Yorgos Lanthimos’ seventh film, and his third in the English language, is proving to possibly be his most critically successful endeavour yet. Set in the early 18th century and focusing on the reign of Queen Anne, you might be forgiven for assuming that this is just another stuffy period drama that you might end up watching on a lazy Sunday afternoon.
Anne (Olivia Colman) shows almost no interest in ruling. While the country is at war with France she spends her time playing with rabbits and designing a spectacular house for her loyal friend, confidante and politically commanding powerhouse Sarah Churchill (Rachel Weisz). When Sarah’s out-of-luck cousin Abigail (Emma Stone) arrives, hungry to regain her rightful place in society the power struggle between the trio begins.
Lanthimos plays with our expectations of the period drama from the outset of the film. The costumes as lavish as you’d expect but the striking black and white that all three main characters wear contrast with the rich gold and browns of the interiors, an indication that this is not a film about setting but a film about the people. Gone are any of the uptight deference to the royals of the past with biting dialogue that feels more like The Thick of It than Jane Austen – written to perfection by Deborah Davis ad Tony McNamara. Characters snipe at each other with forceful barbs that are barely disguised by the superficial politeness of upper-class society as they trick and scheme to achieve their aims.
The cinematography itself plays with the exceptions of a period drama starring prominent British actors, as Lanthimos and his cinematographer Robbie Ryan employ a fish-eye lens throughout, distorting the image on screen just out of the realms of normal vision to reinforce the oddness of the film. At times it almost feels like a fly on the wall documentary, as carriages rush past the static cameras in the bushes, or characters enter a dimly lit room shot as if through a CCTV camera. This plays on the monotony of life – even in the corridors of power people wander around aimlessly, searching for something to do.
Colman shines as Anne, a sick and lonely woman surrounded by tragedy and sycophants who seems wholly unsuited to the role of Queen, but still understands her sense of duty as monarch. The camera lingers often on her face, and one shot that lasts almost a minute during the party scene displays her ferocious talent. With no dialogue we watch as the sadness washes over her, her lips quiver slightly at the edges and her eyes shine in the flickering candle light, losing the composure that she delicately hangs on to at all times. She radiates both vulnerability and ridiculousness, but is never punished for either of those. Rachel Weisz as Sarah is also brilliant – steadfast and opinionated, occasionally cruel, but always loyal and wise to those in the court that would take advantage of her friend.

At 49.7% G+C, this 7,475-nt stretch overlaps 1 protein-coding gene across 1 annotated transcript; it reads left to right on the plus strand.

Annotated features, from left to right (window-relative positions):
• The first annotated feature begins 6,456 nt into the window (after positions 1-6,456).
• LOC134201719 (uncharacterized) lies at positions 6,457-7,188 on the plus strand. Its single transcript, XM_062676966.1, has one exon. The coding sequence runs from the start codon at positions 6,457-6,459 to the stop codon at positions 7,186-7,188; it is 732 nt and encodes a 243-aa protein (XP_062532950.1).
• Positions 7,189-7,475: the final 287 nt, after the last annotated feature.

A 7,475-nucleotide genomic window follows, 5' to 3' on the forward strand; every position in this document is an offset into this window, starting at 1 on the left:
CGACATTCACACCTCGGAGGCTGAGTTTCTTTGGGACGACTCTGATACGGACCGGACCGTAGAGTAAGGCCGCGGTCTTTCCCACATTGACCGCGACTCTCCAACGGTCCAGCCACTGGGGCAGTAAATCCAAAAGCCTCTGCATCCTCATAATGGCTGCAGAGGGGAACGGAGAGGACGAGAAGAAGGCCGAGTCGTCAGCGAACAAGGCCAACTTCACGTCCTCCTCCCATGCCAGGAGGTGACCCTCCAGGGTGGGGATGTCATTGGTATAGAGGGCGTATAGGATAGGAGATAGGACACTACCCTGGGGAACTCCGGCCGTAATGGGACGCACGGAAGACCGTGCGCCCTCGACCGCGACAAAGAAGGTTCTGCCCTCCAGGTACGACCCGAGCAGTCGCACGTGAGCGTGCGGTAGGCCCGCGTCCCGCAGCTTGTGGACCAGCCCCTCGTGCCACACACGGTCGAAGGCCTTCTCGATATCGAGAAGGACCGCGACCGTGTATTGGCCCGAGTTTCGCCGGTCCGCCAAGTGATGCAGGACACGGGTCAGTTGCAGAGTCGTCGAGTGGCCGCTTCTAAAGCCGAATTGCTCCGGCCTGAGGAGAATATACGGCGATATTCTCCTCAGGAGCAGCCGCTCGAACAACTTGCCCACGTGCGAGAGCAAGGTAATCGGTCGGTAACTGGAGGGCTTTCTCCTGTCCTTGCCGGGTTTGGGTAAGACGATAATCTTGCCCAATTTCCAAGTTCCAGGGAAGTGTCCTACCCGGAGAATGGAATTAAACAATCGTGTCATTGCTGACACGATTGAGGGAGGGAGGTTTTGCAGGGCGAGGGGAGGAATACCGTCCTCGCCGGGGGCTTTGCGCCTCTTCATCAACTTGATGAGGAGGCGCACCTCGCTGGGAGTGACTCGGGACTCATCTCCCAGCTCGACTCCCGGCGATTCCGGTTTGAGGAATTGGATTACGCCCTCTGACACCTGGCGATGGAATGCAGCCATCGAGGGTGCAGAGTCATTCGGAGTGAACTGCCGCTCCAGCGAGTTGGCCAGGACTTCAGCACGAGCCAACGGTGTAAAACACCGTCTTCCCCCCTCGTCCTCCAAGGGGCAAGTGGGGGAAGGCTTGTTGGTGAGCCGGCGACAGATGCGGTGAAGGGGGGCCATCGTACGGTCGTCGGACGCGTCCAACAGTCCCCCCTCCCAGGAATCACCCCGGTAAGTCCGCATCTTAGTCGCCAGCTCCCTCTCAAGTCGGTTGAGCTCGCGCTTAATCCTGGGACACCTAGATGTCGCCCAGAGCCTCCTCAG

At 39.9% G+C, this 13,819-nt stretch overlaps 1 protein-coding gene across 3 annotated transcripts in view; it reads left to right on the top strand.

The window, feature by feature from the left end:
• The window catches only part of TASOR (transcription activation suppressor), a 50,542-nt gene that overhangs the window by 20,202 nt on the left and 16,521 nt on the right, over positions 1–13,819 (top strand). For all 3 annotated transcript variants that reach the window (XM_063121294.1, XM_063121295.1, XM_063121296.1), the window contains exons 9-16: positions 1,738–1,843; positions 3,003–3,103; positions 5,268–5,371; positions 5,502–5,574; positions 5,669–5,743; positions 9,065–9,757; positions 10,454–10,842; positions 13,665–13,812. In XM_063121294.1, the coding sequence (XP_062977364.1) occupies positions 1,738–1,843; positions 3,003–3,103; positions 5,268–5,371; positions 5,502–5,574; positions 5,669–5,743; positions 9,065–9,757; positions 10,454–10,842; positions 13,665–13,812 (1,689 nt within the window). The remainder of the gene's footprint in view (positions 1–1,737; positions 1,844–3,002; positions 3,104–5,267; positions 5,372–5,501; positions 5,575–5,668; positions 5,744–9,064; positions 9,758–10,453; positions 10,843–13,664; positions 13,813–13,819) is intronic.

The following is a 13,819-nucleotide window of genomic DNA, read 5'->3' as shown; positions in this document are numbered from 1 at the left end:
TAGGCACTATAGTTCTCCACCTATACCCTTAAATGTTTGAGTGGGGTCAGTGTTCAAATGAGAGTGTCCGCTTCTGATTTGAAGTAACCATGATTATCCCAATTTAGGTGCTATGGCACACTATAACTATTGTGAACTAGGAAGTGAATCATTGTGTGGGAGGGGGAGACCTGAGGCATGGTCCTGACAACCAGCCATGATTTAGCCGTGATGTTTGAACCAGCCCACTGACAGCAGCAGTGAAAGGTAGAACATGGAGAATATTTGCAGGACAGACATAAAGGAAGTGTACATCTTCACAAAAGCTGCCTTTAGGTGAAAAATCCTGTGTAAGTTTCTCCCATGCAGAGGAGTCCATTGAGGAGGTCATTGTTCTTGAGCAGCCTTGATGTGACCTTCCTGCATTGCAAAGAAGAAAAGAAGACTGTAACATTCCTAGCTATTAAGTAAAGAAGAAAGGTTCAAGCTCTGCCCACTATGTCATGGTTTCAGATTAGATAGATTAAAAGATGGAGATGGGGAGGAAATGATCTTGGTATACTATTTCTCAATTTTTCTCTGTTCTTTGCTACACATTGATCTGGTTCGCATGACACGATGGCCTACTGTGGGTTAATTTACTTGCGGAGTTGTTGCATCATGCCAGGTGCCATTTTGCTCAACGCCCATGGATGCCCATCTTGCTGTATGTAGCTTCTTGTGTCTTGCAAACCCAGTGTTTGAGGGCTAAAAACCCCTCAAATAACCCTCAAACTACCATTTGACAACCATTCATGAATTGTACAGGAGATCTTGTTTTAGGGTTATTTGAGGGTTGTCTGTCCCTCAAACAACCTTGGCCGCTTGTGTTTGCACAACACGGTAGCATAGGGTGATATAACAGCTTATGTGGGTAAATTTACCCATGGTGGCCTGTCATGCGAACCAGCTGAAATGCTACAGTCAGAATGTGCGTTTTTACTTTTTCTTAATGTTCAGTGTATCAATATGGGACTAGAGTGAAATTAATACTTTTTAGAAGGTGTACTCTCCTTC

Emma Stone too, in arguably the best role of her career, manages to blend self-serving ambition with a superficial kindness that wins over a Queen who simply wants people to love her. All three performances feed off the other and it’s a joy to watch three incredible actresses give their all in a role that is far from your usual Oscar bait fare.
As in The Killing of a Sacred Deer, Lanthimos’ use of quick bursts of sinister and unfriendly strings, creep into the aesthetic of the film creating a world that is not quite like our own, but one we could easily slip into without notice. A world where political intrigue, love, lust and desire all merge into one, where the ridiculousness of 18th century fashion – a special mention has to go to Nicholas Hoult as Harley and his incredibly range of beauty spots – only serves to parallel the futility of political leadership.
While the country protests the war, the rich race ducks, trade barbs and fight for their own gain, which all sounds depressingly familiar for our current times.
If you have a few quid spare, take yourself to see The Favourite. With funding from Film Four, the film arm of Channel 4, it’s great to see strikingly different and unique films getting the recognition and acclaim that they deserve as well as paving the ways for British film to be hopefully more adventurous over the next few years.